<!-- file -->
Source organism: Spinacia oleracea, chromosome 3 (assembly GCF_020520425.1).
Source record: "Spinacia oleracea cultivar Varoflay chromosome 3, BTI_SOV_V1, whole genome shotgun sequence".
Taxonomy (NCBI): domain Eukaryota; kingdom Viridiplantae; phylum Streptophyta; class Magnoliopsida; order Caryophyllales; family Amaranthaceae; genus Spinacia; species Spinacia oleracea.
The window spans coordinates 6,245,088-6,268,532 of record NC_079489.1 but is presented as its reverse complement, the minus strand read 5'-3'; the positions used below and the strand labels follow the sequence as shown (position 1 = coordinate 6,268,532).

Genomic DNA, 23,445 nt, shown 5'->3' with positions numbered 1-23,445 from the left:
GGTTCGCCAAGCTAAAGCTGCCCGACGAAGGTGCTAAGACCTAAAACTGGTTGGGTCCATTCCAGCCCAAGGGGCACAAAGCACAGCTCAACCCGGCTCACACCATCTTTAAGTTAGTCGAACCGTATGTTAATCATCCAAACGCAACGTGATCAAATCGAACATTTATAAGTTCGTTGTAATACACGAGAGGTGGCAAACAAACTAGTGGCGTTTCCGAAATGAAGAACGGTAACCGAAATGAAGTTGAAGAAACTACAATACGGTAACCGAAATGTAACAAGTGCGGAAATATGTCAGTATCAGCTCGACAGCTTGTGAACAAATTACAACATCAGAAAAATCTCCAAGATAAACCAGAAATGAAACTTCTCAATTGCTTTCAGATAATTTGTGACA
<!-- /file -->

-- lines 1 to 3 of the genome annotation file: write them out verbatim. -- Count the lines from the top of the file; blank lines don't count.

Source organism: Spinacia oleracea, chromosome 3 (assembly GCF_020520425.1).
Source record: "Spinacia oleracea cultivar Varoflay chromosome 3, BTI_SOV_V1, whole genome shotgun sequence".
Taxonomy (NCBI): domain Eukaryota; kingdom Viridiplantae; phylum Streptophyta; class Magnoliopsida; order Caryophyllales; family Amaranthaceae; genus Spinacia; species Spinacia oleracea.